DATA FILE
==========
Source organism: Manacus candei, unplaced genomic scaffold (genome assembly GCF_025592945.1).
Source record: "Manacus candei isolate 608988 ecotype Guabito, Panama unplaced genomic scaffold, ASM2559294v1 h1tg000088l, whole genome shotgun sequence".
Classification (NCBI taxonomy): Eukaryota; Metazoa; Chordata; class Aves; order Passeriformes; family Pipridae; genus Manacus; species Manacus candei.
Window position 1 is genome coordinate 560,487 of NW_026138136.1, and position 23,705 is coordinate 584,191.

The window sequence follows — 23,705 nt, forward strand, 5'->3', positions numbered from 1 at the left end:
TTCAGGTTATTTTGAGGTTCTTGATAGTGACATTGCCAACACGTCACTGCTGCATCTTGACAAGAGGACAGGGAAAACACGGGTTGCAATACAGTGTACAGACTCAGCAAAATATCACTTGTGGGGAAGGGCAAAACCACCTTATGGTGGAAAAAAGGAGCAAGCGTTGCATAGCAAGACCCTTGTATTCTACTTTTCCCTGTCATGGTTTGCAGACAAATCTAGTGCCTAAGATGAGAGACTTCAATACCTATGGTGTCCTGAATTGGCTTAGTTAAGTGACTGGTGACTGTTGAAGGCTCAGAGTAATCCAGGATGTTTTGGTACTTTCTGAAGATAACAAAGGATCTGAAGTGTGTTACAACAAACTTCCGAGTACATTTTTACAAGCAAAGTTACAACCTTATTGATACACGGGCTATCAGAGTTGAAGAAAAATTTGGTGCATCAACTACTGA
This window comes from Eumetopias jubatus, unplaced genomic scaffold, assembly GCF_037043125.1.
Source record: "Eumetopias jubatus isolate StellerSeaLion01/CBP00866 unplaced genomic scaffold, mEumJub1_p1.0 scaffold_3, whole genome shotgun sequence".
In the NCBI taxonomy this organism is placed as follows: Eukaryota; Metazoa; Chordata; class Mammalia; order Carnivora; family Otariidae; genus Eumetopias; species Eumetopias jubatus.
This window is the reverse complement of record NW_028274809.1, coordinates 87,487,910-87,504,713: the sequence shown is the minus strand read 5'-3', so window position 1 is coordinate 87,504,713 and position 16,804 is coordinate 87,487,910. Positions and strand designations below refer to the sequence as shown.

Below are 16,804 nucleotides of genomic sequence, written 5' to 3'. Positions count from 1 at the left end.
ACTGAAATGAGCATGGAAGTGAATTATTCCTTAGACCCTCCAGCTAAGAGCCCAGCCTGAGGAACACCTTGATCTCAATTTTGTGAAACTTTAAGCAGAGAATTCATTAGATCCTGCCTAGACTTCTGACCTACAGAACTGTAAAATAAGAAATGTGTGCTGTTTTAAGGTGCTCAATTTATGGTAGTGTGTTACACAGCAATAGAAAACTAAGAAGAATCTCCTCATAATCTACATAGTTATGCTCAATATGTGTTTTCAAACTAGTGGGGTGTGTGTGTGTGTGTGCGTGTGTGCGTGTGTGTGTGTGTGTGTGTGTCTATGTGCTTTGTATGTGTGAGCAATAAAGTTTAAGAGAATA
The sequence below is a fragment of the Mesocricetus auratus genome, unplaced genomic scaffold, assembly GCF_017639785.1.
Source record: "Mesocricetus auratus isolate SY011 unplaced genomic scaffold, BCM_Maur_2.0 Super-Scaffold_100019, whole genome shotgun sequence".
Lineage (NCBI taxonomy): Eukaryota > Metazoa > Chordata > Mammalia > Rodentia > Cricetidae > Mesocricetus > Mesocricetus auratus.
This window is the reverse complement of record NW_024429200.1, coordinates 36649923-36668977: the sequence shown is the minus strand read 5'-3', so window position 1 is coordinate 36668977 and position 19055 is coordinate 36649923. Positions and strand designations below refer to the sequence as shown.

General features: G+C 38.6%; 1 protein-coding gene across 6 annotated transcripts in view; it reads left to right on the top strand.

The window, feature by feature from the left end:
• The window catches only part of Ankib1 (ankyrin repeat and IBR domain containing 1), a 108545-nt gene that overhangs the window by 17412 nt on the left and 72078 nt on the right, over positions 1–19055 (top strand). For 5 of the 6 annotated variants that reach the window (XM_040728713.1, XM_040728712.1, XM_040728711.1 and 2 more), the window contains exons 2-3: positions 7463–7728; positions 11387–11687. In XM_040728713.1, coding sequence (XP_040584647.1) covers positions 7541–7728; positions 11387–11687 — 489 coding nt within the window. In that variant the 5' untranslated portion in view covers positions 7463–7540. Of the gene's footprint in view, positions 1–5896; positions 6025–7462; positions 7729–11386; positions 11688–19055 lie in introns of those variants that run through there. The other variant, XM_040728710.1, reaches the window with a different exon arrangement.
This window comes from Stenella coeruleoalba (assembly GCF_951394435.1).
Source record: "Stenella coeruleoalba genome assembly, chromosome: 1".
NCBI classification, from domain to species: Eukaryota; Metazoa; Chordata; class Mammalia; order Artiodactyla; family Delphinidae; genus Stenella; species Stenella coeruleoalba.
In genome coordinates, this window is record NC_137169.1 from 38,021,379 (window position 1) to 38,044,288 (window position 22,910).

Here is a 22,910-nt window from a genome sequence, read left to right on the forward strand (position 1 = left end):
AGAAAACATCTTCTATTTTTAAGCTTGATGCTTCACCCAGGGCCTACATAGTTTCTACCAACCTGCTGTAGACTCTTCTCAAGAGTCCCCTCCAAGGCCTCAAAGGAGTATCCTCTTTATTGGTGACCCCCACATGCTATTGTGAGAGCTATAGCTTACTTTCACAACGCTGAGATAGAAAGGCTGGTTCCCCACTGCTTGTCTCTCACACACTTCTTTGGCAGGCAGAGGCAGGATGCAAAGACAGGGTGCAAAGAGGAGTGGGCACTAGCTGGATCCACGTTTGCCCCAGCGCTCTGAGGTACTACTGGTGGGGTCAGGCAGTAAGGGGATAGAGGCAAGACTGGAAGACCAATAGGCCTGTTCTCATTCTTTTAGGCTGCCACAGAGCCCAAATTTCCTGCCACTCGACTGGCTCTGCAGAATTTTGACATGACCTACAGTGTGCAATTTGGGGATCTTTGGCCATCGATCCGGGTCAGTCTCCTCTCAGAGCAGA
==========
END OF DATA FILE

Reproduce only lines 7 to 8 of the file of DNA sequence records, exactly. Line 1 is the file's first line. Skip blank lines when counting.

This window comes from Eumetopias jubatus, unplaced genomic scaffold, assembly GCF_037043125.1.
Source record: "Eumetopias jubatus isolate StellerSeaLion01/CBP00866 unplaced genomic scaffold, mEumJub1_p1.0 scaffold_3, whole genome shotgun sequence".